Drew Mulvenna isn’t the biggest guy on the ice.
But he plays like he is.
Mulvenna is a senior on the Roman Catholic High School ice hockey team, and he stands about 5 feet 10 and weighs about 160 pounds.
That might not seem too small, but when you’re playing against bigger forwards in the Catholic League, you are giving up a little size.
But Mulvenna doesn’t look at it as a huge disadvantage. Instead, he just does his best.
“I play through it,” said Mulvenna, who lives in Mayfair. “You just got to work harder and do what you need to do.”
That’s exactly what he’s been doing this year.
The Cahillites are having a strong season.
The games they lost have been close ones to top teams Cardinal O’Hara and La Salle, and for the first time in four years, Roman defeated the defending Catholic League champion Father Judge.
For Mulvenna, who scored a goal in the victory, it was tough because he went up against senior Franklin Black, who is a teammate on the team they play on in the Ed Snider Foundation league.
“Playing against him was different,” Mulvenna said. “I have my Snider teammate for over six years staring at me on the other side of the ice. When he scored during our first game, our Snider’s families cheered for him. At the end of the day, we are one big Snider family.”
The win increases expectations for Mulvenna and his teammates.
“Our goal is to win the (Philadelphia Catholic League),” Mulvenna said. “It was a really big win (for us).”
Mulvenna is doing his part to make sure the Cahillites are in position to win a championship.
This year has been very different, as it is in every sport, because Roman hasn’t had a lot of time to jell. It’s hard in any sport, but hockey is particularly difficult because you have to find ice time to practice.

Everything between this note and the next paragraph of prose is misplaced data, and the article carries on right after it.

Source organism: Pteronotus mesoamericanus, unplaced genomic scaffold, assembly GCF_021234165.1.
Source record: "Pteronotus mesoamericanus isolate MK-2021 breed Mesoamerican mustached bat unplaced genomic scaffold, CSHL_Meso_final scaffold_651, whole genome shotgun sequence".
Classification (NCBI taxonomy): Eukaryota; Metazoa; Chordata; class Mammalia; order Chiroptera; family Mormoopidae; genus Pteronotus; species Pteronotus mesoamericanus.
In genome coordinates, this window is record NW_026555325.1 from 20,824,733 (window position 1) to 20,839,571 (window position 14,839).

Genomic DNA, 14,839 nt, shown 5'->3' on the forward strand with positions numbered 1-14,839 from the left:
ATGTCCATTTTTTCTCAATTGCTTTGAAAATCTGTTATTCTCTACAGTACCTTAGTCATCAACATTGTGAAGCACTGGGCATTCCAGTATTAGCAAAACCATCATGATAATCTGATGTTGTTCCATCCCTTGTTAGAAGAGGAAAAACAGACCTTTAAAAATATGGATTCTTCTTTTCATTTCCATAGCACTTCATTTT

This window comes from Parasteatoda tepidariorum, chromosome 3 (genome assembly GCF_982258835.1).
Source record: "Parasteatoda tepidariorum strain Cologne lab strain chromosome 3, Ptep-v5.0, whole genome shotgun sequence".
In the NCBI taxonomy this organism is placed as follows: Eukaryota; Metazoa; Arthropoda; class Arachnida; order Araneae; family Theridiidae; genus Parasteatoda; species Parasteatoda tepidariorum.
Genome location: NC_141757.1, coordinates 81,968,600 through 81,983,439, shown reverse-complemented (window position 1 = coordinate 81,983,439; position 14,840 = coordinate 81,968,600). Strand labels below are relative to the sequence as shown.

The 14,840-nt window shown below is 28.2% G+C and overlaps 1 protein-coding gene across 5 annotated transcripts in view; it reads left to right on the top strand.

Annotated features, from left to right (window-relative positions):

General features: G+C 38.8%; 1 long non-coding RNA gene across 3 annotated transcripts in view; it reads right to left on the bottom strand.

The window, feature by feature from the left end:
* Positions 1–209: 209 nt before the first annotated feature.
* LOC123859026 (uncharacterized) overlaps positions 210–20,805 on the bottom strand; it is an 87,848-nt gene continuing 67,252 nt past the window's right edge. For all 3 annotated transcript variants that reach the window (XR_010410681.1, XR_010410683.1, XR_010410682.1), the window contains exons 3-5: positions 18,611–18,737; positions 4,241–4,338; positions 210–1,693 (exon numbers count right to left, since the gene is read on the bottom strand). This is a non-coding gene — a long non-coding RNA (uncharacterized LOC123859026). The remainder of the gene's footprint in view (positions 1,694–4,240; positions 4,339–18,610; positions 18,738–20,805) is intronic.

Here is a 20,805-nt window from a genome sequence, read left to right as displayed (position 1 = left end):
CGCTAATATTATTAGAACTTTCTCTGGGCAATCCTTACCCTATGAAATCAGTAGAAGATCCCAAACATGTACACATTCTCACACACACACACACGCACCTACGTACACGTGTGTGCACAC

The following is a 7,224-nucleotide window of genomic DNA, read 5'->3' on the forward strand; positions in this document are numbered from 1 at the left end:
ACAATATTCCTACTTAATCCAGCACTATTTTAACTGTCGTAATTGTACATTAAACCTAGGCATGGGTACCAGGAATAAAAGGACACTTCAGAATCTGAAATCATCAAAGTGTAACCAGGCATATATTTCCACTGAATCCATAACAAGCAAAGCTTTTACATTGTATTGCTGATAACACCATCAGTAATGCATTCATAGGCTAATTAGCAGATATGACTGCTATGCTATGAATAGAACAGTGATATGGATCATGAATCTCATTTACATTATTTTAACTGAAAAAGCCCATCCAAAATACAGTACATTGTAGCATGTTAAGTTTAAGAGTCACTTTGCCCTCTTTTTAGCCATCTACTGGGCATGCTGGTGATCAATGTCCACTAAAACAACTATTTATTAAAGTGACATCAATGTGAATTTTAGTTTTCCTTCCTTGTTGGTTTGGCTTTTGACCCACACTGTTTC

That’s meant a lot of working out on your own and not a lot of time spent together. But Mulvenna is doing whatever he can to get the younger guys acclimated to playing hockey at the high school level.
It helps that seven of the guys on the team know each other from the Ed Snider Youth Hockey Foundation, but the younger guys are learning the ropes.
“It’s like some of them are afraid, because it’s a lot different playing high school and I’m telling them it’s OK, they’re going to be good,” Mulvenna said. “I try to help the younger guys get ready to play.
“This year has been really rough. Especially because we have to get dressed in the parking lot and it’s been really cold all year.”
The cold and snow haven’t helped with continuity, either.
When it gets too snowy or icy, practice has to be canceled. Couple that with coronavirus protocols, and rink time has been tough to come by.
“It has been hard, we’ve had to play games without a lot of practice, but we’re good,” Mulvenna said. “We are working to get better.”
Mulvenna is also working hard for his future.
A good student, Mulvenna is headed to Kutztown University in the fall. The Golden Bears didn’t play hockey this year because of coronavirus, but Mulvenna is looking at trying out for the team next year.
He also plans on majoring in computer science.
“I don’t really know why, I just like computers, and I’m pretty good at math, so I thought that would be good,” Mulvenna said. “It’s something I’m interested in.”
He also could return to his roots through his new job.
Mulvenna has been playing hockey for more than a decade, and all of that time has been spent with the Ed Snider Foundation.
The nonprofit uses the sport of hockey to educate and empower under-resourced youth of Philadelphia to prosper in the game of life.
Since the sport, and the foundation, have given a lot to him, Mulvenna hopes to some day give back to the group to help younger kids like him.
He would love to do it, but don’t expect him to pick up a whistle.
“I think I would like to go back and maybe do an internship with them,” said Mulvenna, who has notched three assists on the year. “Not coach, though. I don’t think I’d want to coach. I’m more of a player.”
A player who is enjoying his final season and proud of what he’s been able to do with the Cahillites.
“I just want to win a PCL championship,” Mulvenna said. “That’s my only goal.”